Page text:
The Puls from Will.i.am’s i.am+ tech startup has been a rather curious thing, promising a standalone smartwatch experience while he denies it’s a smartwatch at all. But at least now we have solid launch details on whatever you'll call this wearable.
According to the official website, the Puls will be priced at US$399 (about £255), but it will initially only be available through something of a closed beta programme called “Make it Great.” Anyone interested in purchasing the device very soon can apply via the Puls website.
It’s only open to residents of the United States at this time, however, and the deadline is the end of the day on Monday, 1 December (U.S. Pacific time). If chosen, you’ll be able to purchase the Puls at the list price, which comes with a month of free 3G service via AT&T.
We have a better idea on specs for the device, as well. It’ll rock a dual-core 1.5Ghz processor with a 1.7in PMOLED touch screen, plus 1GB RAM and 16GB of internal storage within. And as expected, its AneedA operating system is based on Android, but it doesn’t run Android Wear and there's no word on optional smartphone syncing if desired.
The five-minute clip above shows a handy walkthrough of how the watch works, although it has some rather odd elements. For example, why use footage that makes the screen look distorted? Why does Will.i.am keep looking at us like that? And why didn't those typos in the voice dictation get scrubbed out before posting?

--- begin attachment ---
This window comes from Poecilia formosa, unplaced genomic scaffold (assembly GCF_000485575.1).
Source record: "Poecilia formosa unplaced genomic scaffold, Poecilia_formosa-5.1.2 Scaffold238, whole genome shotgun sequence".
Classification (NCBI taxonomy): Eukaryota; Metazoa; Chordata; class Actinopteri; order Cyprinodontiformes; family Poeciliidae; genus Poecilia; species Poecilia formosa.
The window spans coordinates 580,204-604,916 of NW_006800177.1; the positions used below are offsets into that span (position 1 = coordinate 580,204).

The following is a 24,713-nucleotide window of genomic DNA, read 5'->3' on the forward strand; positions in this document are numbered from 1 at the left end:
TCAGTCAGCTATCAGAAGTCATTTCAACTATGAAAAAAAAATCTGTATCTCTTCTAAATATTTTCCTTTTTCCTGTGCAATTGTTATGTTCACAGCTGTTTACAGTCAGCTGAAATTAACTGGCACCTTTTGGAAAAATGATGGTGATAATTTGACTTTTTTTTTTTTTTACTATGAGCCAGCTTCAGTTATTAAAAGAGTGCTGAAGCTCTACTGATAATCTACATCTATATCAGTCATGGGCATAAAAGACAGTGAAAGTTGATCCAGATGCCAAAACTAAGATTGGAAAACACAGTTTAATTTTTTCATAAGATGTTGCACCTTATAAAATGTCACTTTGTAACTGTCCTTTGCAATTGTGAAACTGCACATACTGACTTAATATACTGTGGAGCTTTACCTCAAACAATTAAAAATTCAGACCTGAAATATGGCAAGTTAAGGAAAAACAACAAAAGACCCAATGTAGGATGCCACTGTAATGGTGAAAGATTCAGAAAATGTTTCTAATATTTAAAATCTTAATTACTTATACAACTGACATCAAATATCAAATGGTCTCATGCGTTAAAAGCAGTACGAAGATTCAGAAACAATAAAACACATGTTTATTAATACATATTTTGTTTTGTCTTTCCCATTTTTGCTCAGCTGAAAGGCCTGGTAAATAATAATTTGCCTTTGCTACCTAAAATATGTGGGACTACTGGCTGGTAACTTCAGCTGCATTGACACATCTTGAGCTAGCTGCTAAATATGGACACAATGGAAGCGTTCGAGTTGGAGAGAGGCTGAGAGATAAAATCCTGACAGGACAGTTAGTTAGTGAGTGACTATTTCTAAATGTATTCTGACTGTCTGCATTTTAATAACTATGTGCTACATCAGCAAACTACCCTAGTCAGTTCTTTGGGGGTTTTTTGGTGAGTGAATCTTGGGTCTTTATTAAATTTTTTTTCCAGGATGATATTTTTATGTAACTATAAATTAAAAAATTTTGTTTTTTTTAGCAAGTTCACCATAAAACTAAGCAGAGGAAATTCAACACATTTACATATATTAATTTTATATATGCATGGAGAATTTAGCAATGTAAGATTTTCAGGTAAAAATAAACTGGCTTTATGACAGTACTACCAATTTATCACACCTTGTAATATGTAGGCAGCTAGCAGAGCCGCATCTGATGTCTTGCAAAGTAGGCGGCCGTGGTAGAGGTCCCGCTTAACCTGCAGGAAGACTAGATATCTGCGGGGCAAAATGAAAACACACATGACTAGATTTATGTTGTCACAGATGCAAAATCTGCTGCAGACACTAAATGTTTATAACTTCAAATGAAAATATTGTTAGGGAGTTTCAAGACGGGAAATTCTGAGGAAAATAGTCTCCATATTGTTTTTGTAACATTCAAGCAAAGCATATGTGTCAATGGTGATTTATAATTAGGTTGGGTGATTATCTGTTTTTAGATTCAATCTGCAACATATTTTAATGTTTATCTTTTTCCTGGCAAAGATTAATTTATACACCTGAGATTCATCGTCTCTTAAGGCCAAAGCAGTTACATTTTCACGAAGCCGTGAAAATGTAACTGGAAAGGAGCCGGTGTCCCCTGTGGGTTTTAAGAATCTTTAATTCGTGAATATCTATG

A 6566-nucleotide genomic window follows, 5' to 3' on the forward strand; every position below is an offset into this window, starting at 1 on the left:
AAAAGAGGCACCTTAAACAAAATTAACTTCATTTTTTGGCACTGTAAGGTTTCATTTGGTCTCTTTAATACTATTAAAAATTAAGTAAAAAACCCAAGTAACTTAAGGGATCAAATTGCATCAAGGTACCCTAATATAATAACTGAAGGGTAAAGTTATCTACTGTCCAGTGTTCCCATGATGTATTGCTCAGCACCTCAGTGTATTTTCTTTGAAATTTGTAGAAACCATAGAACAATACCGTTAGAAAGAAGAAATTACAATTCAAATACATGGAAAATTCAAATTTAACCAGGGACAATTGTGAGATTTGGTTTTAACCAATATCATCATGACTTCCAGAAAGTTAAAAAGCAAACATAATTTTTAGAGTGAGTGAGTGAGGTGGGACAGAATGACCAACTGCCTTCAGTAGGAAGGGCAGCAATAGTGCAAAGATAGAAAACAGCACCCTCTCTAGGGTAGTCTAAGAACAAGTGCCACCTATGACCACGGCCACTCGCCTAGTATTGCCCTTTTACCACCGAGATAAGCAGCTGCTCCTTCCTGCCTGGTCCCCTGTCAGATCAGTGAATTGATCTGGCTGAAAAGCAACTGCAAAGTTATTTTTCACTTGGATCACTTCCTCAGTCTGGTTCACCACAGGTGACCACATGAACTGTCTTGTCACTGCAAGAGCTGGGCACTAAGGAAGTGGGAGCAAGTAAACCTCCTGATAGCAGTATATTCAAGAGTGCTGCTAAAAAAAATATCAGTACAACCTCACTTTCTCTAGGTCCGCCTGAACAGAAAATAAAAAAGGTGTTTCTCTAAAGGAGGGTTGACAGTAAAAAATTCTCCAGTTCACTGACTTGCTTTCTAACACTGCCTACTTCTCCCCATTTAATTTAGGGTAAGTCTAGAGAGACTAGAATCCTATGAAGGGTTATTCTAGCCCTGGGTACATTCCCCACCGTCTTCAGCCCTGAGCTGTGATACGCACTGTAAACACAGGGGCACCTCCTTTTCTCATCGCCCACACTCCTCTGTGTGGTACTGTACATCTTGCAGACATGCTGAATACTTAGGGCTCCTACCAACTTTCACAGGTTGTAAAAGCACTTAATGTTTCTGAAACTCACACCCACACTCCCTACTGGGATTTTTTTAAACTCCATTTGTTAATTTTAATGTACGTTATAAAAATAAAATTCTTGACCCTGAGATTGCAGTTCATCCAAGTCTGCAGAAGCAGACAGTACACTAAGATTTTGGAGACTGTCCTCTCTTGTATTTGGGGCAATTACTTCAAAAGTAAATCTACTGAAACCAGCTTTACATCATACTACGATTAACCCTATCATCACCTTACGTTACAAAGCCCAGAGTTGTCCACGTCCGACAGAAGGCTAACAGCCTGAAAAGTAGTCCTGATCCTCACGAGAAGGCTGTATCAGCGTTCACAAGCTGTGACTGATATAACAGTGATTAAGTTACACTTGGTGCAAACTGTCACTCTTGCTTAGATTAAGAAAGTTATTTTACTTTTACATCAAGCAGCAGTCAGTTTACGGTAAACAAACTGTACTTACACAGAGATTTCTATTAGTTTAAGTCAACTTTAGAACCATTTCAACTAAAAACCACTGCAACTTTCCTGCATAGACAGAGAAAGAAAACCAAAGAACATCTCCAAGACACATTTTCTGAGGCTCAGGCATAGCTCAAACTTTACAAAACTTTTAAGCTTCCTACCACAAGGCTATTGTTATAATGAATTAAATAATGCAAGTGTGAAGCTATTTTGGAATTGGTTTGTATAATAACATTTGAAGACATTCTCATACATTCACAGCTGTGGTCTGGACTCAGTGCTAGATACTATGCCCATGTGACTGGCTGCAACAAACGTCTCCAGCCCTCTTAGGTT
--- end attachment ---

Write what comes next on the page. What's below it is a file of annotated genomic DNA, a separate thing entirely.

And perhaps ill-timed: Wareable reports that a second-generation unit, said to be 40% smaller than the rather hefty model being shown as of now, will launch as early as February or March. The follow-up is expected to be available in two forms: one like this original model, and another more akin to a fitness band in shape. Both O2 and AT&T are slated to carry it.
If another version is maybe three months away, we can’t help but wonder if the original version will even be widely released. Perhaps i.am+ will use the handpicked buyers to beta test the experience and then pour all of that feedback into a more refined successor. We'll likely find out soon, whatever the case.